What is especially refreshing to hear in his comments (both here and in one of the featurettes) is Polanski’s respectful attitude toward the low-budget production company that financed this project back in the day. While he’s quick to point out that this was an outfit known for low-level erotic fare that was looking to finally make a “respectable” project with an up-and-coming director, he also makes it clear that they were the only ones willing to take a chance on the still relatively young director, who was being critically celebrated for his debut feature KNIFE IN THE WATER but ignored by the money men who get Hollywood movies made.
He states this most clearly in the contemporary featurette, the 24-minute “A British Horror Film,” which also contains recent interviews (2003) with producer Gene Gutowski, Taylor and (most entertainingly) art director Seamus Flannery. Polanski comes right out and says he doesn’t want to sound like he’s making fun of or being disparaging toward the people who gave him the opportunity to make REPULSION, but he’s also not afraid to be quite honest about the low-budget circumstances under which it was made. It’s refreshing to hear a filmmaker recalling his early days without contempt for the people who gave him such a profound opportunity, even if the circumstances under which the project was made had more to do with making a return on their investment than worrying about whether or not the result would eventually be considered a timeless work of art. It’s enlightening to think that “art” can happen under almost any circumstances, as long as talent is involved.
The second featurette, a fantastic period piece created for a 1964 television show while the film was still in production, is made up of nearly 22 minutes of on-set footage, taken during rehearsals, of Polanski working with the actors and his crew. Interestingly, Deneuve makes reference in her interview to a third murder that was apparently filmed but not used in the final cut (uh-oh, deleted scenes that are forever missing for cineastes to fret over for all of eternity!). Polanski actually addresses this near the end of his commentary, and his reasons for cutting out these moments make a lot of sense and help reinforce the movie’s final structure and psychology.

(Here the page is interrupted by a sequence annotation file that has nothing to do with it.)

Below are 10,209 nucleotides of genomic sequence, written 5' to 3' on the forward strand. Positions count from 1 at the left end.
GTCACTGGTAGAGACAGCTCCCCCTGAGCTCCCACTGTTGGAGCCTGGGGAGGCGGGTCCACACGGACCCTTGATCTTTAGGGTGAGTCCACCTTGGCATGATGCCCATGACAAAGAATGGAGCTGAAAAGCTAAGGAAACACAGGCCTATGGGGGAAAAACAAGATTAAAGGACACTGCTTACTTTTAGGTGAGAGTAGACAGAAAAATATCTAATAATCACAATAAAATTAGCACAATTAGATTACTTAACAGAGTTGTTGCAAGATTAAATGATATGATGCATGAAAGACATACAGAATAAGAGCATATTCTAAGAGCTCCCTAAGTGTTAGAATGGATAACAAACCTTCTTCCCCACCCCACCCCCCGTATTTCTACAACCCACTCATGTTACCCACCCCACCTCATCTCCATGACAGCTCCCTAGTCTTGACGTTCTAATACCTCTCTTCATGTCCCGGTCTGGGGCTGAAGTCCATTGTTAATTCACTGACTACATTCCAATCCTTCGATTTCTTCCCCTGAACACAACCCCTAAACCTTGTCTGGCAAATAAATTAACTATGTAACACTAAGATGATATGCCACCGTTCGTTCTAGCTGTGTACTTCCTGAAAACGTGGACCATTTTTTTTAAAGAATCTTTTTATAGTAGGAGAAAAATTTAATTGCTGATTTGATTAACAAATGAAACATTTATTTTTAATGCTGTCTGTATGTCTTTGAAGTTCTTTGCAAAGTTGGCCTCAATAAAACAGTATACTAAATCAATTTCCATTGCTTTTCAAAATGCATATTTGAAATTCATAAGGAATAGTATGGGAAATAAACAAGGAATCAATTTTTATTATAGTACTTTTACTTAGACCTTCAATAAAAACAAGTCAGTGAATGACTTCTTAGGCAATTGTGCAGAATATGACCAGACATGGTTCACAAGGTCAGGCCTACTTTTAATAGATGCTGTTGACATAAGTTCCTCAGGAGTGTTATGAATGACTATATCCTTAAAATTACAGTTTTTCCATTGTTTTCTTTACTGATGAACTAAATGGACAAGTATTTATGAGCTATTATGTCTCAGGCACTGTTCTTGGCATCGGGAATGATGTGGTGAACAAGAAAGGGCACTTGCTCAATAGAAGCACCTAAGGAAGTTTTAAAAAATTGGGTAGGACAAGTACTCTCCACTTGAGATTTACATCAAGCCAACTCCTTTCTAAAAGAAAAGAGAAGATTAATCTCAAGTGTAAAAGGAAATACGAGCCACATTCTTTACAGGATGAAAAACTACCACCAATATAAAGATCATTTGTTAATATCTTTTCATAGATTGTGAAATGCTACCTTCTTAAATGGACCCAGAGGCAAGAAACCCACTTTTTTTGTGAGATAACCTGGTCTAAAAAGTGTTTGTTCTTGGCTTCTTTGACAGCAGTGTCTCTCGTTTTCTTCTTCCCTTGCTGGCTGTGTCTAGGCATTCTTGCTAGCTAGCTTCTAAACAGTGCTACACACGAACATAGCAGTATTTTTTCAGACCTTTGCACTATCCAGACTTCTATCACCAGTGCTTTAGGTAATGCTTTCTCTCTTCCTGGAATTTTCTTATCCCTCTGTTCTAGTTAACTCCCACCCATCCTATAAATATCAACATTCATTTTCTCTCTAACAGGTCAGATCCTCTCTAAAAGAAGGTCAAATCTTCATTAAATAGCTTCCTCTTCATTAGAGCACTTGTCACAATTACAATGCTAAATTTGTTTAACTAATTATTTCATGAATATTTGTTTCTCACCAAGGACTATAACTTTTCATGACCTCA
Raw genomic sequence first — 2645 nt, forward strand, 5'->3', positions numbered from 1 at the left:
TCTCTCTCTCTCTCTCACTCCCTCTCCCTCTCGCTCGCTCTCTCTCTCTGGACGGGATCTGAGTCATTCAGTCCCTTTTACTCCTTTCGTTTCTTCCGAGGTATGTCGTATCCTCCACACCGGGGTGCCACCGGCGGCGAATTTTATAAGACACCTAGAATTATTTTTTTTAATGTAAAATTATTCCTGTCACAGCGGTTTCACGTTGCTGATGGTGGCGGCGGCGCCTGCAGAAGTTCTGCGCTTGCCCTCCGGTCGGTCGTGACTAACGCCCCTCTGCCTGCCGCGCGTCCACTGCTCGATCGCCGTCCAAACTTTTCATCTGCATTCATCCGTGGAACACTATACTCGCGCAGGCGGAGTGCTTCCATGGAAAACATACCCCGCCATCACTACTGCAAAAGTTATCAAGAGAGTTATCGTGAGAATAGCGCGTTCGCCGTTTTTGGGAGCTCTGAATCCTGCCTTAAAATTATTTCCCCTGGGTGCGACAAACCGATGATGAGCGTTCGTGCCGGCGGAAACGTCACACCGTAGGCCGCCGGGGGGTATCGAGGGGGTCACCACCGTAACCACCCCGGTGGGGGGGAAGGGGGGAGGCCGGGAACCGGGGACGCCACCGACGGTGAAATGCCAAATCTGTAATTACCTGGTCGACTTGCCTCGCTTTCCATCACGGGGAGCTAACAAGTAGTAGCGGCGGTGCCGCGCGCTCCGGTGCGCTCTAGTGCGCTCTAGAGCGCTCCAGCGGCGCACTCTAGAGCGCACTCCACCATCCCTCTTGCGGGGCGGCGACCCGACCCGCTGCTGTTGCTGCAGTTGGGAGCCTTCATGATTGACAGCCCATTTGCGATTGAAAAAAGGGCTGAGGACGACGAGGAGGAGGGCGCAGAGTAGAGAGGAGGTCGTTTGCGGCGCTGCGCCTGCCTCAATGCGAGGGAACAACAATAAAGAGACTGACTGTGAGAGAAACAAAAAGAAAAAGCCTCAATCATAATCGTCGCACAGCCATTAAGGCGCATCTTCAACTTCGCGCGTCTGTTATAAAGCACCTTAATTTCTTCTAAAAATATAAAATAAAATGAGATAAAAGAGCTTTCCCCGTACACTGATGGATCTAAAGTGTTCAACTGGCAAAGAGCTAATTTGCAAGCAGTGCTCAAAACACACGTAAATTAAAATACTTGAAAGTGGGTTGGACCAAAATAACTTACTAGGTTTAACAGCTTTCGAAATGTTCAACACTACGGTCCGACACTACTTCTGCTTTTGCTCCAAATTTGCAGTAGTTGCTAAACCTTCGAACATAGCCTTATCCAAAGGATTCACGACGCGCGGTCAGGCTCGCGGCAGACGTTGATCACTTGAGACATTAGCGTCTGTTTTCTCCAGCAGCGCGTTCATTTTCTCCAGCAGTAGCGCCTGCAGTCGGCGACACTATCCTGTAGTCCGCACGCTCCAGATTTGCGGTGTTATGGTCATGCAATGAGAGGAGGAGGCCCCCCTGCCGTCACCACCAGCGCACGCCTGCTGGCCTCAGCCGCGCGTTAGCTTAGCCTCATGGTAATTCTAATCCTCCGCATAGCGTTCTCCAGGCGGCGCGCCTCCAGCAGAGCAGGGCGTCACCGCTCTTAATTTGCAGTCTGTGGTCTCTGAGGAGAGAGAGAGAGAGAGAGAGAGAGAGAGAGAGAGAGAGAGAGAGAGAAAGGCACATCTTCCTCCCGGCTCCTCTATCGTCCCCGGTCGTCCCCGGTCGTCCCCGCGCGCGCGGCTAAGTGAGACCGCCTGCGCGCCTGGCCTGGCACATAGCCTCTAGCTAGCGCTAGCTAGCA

Liner notes by Bill Horrigan hold our beloved genre by two fingers at arm’s length while loudly proclaiming the obvious about Polanski’s genius. Thanks once more to yet another scholar willing to sully himself by association with the (gasp) modern horror film! Hopefully, next time he’ll give credit to master craftsperson Jacques Tourneur for directing CAT PEOPLE and I WALKED WITH A ZOMBIE, instead of showering praise only on producer Val Lewton for the “unease and inquietude through lighting and shadow” suffusing both movies (technical qualities someone with filmmaking experience would assign to the director or the great cinematographer Nicholas Musuraca).
Overall, this is an excellent package and a great introduction to Polanski’s filmmaking if you’ve never seen anything by him before. With all the crap movies out there these days which try (and fail miserably) to offer psychological insight into their characters—but are actually no deeper than a puddle of spit—you owe it to yourself to check this one out and see how it’s really done.